Was professor Kim’s approach Justified?

After reading the newspaper article, I do not see anything wrong with Professor Kim’s approach. It may be an awkward situation for the students assigned the tasks of spying on the other students; but, we live in a country that protects our rights and freedoms, therefore the students could refuse to participate in the experiment. In most classes I have attended, the vast majority of students are using laptops for things that are unrelated to the lectures: surfing the web, sending email or text messaging, and looking at social networks or engaging in video chats. Not only is it distractive to other students sitting beside that cannot seem to keep his/her eyes away from the screen, it is also disrespectful to the professor. One may argue that, why bother? They are adults, they pay their money, and if they refuse to pay attention during lectures, it is on them. Our society is quick to judge and we always see fit to blame parents and the educational system for a student’s failure.Professor Kim’s approach fits well with Foucault’s “disciplinary power,” it exercises power over individuals through “hierarchical observation, normalization judgement and the examination to conform and normalize individuals. The success of disciplinary power depends on these three elements of control. “Hierarchical observation,” exercises power through surveillance; as a way to classify, punish or qualify. Disciplinary power operates by rendering its subjects visible to a perpetual gaze in which the many are observed by a few.”  “Normalizing judgement, serves as a corrective function. “Disciplines through imposing precise norms” (Gutting, 3.3).  Schools like those that any other institutions are developed as a way to discipline and exercise power over students, to get them on the right track and make them useful.  Schooling has continued in its role of creating and reinforcing, the bounds of what it means to be normal and sorting students according to the relation to the normal.

“The examination; combines both the first and second element as stated above. Foucault situates the examination method within the context of a “field of documentation:”

The results of exams are recorded in documents that provide detailed information about the individuals examined and allow power systems to control them (e.g., absentee records for schools, patients’ charts in hospitals). On the basis of these records, those in control can formulate categories, averages, and norms that are in turn a basis for knowledge. The examination turns the individual into a case—in both senses of the term: a scientific example and an object of care; caring is always also an opportunity for control (Gutting, 3.3).

Professor Kim’s approach demonstrates an effective strategy of disciplinary control. Students are told what the rules are and have to commit to being a watcher or reporter. They are subjected to “hierarchical observation” through been watched. They will follow these rules because they may feel they are been watched. “Normalizing judgements” is illustrated by creating a sense of judgement and shame for those who deviate from the norms; in turn, this creates conformity. This form of control allows students to change behavior patterns. A school system operating in this way, forms clear articulation of educational aims, coherent vision, and internal accountability. Through the examination, students are classified on the basis of individuality. The examination, demonstrates how students may be described, judged, measured and compared with others as individuals; and it is the individual that is trained or corrected, classified or normalized. The concept of knowing that you are been watched creates a disciplinary subject.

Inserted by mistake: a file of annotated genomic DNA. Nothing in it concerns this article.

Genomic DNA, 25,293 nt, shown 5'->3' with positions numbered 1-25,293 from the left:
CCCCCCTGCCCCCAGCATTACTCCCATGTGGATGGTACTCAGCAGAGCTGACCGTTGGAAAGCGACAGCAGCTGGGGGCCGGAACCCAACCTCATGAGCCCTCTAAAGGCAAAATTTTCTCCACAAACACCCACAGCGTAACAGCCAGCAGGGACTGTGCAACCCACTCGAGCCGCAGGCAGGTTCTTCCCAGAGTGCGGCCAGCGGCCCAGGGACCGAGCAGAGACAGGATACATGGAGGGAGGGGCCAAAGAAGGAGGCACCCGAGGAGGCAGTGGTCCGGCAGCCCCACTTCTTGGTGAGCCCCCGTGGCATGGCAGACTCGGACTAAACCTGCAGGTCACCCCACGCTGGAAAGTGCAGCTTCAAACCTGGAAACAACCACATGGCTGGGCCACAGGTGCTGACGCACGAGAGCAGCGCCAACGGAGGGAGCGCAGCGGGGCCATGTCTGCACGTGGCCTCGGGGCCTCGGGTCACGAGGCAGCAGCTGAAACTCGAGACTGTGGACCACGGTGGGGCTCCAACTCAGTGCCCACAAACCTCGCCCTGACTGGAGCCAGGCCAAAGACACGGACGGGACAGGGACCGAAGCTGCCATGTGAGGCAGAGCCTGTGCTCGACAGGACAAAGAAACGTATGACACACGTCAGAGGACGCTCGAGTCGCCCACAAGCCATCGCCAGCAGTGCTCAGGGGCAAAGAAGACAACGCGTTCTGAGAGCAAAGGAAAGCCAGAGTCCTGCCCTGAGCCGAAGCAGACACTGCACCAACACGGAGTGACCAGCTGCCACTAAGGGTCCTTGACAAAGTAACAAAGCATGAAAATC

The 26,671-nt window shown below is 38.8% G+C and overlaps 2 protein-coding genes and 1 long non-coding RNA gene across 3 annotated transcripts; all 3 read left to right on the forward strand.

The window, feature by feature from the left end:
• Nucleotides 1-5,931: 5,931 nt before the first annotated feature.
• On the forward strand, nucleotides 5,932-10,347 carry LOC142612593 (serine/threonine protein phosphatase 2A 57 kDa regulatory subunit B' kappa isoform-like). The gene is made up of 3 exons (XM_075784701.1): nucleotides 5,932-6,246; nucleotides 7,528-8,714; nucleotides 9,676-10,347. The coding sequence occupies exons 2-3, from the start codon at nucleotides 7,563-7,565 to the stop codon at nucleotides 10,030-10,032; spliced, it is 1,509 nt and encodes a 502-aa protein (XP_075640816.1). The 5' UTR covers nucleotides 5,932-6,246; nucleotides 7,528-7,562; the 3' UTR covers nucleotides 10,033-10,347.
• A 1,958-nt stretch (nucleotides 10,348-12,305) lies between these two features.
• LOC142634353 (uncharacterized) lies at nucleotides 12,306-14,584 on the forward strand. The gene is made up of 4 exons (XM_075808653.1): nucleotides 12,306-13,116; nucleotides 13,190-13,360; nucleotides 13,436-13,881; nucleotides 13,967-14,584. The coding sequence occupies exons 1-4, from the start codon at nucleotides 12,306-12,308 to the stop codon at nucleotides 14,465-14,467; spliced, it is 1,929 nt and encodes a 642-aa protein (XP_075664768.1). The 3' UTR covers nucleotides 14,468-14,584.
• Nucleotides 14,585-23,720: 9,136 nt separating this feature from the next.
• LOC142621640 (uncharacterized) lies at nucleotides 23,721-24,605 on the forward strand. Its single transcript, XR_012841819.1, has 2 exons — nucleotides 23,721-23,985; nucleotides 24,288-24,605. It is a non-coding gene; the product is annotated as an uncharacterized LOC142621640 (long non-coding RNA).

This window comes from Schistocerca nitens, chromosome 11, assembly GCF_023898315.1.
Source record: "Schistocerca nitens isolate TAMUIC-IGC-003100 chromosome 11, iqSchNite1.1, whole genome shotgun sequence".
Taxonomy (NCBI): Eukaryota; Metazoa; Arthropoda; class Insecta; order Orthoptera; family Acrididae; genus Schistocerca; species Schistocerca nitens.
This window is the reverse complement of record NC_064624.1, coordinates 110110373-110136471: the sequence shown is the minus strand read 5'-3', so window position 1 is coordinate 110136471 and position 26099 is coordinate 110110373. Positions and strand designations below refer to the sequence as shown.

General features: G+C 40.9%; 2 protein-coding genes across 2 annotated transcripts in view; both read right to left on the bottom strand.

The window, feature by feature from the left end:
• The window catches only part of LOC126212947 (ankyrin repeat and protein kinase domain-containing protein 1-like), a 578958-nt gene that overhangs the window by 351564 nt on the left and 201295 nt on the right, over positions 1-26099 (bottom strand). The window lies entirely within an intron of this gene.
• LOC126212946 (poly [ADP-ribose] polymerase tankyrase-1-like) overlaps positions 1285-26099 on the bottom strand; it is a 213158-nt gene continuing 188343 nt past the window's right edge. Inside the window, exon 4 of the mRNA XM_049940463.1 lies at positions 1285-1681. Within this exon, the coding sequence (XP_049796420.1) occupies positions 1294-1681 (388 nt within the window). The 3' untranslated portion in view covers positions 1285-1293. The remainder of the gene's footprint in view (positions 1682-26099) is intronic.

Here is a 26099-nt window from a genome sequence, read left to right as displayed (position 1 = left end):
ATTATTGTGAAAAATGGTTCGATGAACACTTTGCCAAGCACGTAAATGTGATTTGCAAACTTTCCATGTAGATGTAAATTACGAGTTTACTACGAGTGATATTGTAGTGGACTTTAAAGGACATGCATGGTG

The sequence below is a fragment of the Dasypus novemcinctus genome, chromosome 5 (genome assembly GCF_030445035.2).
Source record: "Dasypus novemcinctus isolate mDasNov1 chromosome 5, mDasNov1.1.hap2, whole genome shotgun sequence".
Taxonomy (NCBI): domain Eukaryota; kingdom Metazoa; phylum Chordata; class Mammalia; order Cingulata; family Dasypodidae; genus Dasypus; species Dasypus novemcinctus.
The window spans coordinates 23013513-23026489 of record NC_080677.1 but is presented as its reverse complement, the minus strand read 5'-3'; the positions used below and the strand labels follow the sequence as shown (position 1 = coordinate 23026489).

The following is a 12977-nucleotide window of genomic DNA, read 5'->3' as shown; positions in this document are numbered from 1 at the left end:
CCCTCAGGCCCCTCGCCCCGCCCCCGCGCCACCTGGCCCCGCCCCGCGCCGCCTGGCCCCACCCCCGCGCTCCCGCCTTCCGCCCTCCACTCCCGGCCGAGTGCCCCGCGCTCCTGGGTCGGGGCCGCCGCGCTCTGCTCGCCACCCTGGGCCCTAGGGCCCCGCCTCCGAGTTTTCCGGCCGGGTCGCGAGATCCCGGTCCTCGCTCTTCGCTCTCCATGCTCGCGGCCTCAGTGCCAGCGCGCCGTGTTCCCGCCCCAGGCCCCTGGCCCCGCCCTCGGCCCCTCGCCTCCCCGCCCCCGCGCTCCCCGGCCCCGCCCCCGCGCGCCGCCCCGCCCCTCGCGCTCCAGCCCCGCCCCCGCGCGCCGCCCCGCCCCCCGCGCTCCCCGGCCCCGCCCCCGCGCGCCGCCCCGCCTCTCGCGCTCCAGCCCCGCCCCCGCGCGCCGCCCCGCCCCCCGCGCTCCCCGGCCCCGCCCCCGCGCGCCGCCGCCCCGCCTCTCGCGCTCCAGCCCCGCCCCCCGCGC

Does this mean professor Kim’s actions are justified? I would argue that, yes he is justified in his actions, although he may be sacrificing his professional integrity in order to help every student to be successful. I believe universities or colleges do more than just educate. They are the path to preparing students for career success, character development; in addition, education is the foundation for individual prosperity and social mobility. These institutions train (e.g. leaders, doctors, lawyers, judges) to help and serve others. I would not put trust in a lawyer that I knew was on twitter or facebook in class while the lecture for the day was on procedure and evidence. Professor Kim’s approach in my opinion is an effective strategy to attain these goals; thus, he has the responsibility to the students and potentially to the student’s future clients.

References

Gutting, Gary, “Michel Foucault”, The Stanford Encyclopedia of Philosophy (Fall 2012 Edition), Edward N. Zalta (ed.), URL = <http://plato.stanford.edu/archives/fall2012/entries/foucault/&gt;.

http://www.thestar.com/news/gta/education/article/1282225–york-university-prof-enlists-student-snitches-to-battle-digital-distraction

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1 Comment

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One response to “Was professor Kim’s approach Justified?

  1. Excellent post, Kapena.

    You do a good job of applying Foucault’s theory of disciplinary power to this case.

    I am interested in this topic for a number of reasons, one of which is a broader interest in the ethics of participatory surveillance. Foucault notes that all instances of power (including disciplinary power) generate resistance. I wonder – at what stage do you think an arrangement like this would generate serious resistance from the subjects (the students)?

    What would happen, for instance, if the professor sought to increase the efficiency of the surveillance regime by using software that tracked students’ web habits and automatically flagged suspicious activity?

    At what point does a disciplinary regime become unethical?